Just a month ago, Denver Broncos announced that Manning's "Chattanooga Heroes Fund" to raise money for the families of service members killed in a shooting rampage in July, had reached the $1 million mark.
Before opening day, Manning surprised a woman dying of breast cancer with two tickets to the Ravens game.
Manning's visit with children in the hospital and outreach to a fan's family whose son had been killed in a car accident were just common practices during his summer workouts. On his 39th birthday in March, No. 18 spent the day visiting wounded veterans.
As we have come to expect, despite any of our doubts in this man, Manning's penchant for good will and sportsmanship seems to have no end. Also, he's funny. He'll make a fool of himself and not care.
But what he does care about is winning and being a good person. That's a really fortunate - but often rare - combination.
Ozark Orange's very articulate nomination of Manning this summer said as much:
"I know his 2014 season wasn't everything we'd hoped for, whether it was age, or injury or whatever. And I know that there is some division in the Broncos fan base between those who want him to play forever, and those who are ready to move on.
But he's still the kind of guy who does things to make other players better. Things like spending extra time outside of scheduled team activities with receivers to improve their route running, timing, and communication. Things like leading by example when it comes to work ethic and preparation.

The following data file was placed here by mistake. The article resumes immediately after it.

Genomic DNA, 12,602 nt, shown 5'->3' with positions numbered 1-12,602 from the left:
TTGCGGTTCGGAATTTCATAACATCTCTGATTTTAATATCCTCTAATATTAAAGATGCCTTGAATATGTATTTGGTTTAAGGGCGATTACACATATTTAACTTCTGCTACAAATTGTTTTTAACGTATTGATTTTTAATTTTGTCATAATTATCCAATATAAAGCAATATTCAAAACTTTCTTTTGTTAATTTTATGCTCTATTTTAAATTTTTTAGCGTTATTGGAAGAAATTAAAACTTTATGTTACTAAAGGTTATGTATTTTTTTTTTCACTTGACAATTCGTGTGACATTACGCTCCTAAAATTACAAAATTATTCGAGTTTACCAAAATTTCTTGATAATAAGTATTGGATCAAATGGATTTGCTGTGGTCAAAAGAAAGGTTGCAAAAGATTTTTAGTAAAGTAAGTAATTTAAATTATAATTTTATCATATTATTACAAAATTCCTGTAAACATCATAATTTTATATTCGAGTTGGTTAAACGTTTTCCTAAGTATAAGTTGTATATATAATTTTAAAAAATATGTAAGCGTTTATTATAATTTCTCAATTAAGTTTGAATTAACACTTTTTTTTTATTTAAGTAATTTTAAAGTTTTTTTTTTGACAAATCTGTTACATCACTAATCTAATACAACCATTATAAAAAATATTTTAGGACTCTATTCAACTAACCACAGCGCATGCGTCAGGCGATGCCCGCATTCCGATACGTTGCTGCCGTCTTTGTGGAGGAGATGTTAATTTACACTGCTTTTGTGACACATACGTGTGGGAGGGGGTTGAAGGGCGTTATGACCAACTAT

He's seeing lots of changes this season including new coaches, new players, and a new offense. I'm not sure how much he likes those changes, but he's not being a prima donna and complaining about them. Instead, his response is to work harder, and try to get better.
When it comes to off-the-field activities, who are you going to find in the NFL that does more for communities and charities? His charities and foundations have helped and continue to help people in need in Denver, Indianapolis, New Orleans, and probably other places I don't know about. And he takes time and gives of himself to comfort sick and injured people in hospitals and grieving families."
For all the shortcomings we like to nitpick as football fans on Manning's game - many of which the 14-time Pro Bowler would not disagree with - we should be able to agree on one thing.
Broncos Country is damn lucky to have Manning as a Bronco.
Recently, ESPN senior writer Kevin Van Valkenburg discussed the "audacity of Manning" to beat teams with his mind even if his body is aging.
"When you watch him wince and grimace after every hit, when you see his passes float and die in the wind, when he tries to roll out and his feet move like he's trudging through ankle-deep snow, the only logical conclusion to draw is that he's done," Van Valeknburg wrote of our SOTY. "All his magic used up. No more miracle recoveries. A remarkable career reaching, sad as the truth might be, its logical end. Then he goes out and fools you again."
Then he goes out and fools you again.
Congratulations on a well-deserved honor, Peyton.
Keep on fooling us...maybe we'll deserve you in the end.
Stay tuned for more Class of 2014 Hall of Fame announcements in the days ahead...
Sportspersons of the Year
Pat Bowlen (2013)
Peyton Manning (2014)
Kaptain Kirk (2013)
Class of 2013
Class of 2013